…….in case you missed it…
Some of you might remember Jan from SNL or Designing Women or Third Rock from the Sun As for me and mine, I remember her from way back, even before that, back to the earliest days of WTBS.
Those of you who care or pay attention know that WTBS out of Atlanta was Ted Turner’s first station, the origins of an empire which led to TNT, Cartoon Network, Turner Classic Movies…etc.
But before any of that was WTCG – channel 17 – an independent station that showed reruns, the Atlanta Braves and featured one Bill Tush as new anchor and entertainment impresario.
I am not sure how – I’m assuming the earliest stages of cable – WTCG reached our house in Knoxville. When I was in high school, Bill Tush had a very strange, wild, late night news show.
A couple of years after that, he had a sketch comedy show called, appropriately, “Tush,” featuring a merry band of comedic actors and writers, including Ed and Bonnie Turner, and …Jan Hooks.
When the news came across the wire (okay..Twitter) today than Jan Hooks had passed away, I was shocked, not only that she had died, but that the headlines reported that she was 57 years old. Wait, what? I’m 54. No way she was only 3 years older than I am….I mean…wasn’t I a teenager when I became a fan, and didn’t I at the time peg her has about ten years older?
I don’t know. I guess I got confused, thinking that “Tush” was what I’d watched in high school…but no. It must have been just Bill Tush’s crazy late-night news antics then. “Tush” was a few years later and now, re watching what’s available – sad YouTube renditions – geez, you’d think that someone would get us a decent set – I can see how young she was.
Rest in peace. What a talent.
(The oddest thing about revisiting these Tush sketches today was how familiar they were. I must have VCR’d them back in the day because today, 30+ years later, I could almost recite some of them…)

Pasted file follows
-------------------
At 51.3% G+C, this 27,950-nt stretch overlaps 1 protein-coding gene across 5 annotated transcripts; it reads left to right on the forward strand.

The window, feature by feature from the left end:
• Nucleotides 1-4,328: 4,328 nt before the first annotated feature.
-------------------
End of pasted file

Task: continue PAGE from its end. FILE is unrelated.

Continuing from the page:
Michael and I took a field trip this week on our only available day – Wednesday. We (I) drove about an hour to Oneonta, to Palisades Park, which provided us with a decent little woodsy hike and some views, and then to a couple of covered bridges. Blount County, Alabama boasts of three covered bridges. We’d been to one a couple of years ago, so today, we crossed off the other two One was small and nothing to brage about, but the other – Horton Mill Bridge – was quite impressive.
It’s the highest covered bridge in the United States – 70+ feet above the waters of the Warrior River.
What was even more impressive was the approach. I drove north of Oneonata on 231….putter, putter…and saw the sign. It pointed left and said, “covered bridge.” I turned, expecting to drive a bit more before I hit it. Nope! It was RIGHT THERE! Still in use, not two hundred feet from the state highway. Well.
Michael and I attended a short presentation on a cultural/historical matter at a local cultural institution this week. In the midst of the very mediocre presentation, the presenter referred to Michael and said, “I know you must be bored…”
…when in fact, what I’m sure he was thinking, “I’m nine and I know more about this than you do lady, so yeah, maybe I AM bored..”
Oh, people, I was a Junior Brown fan long before this.
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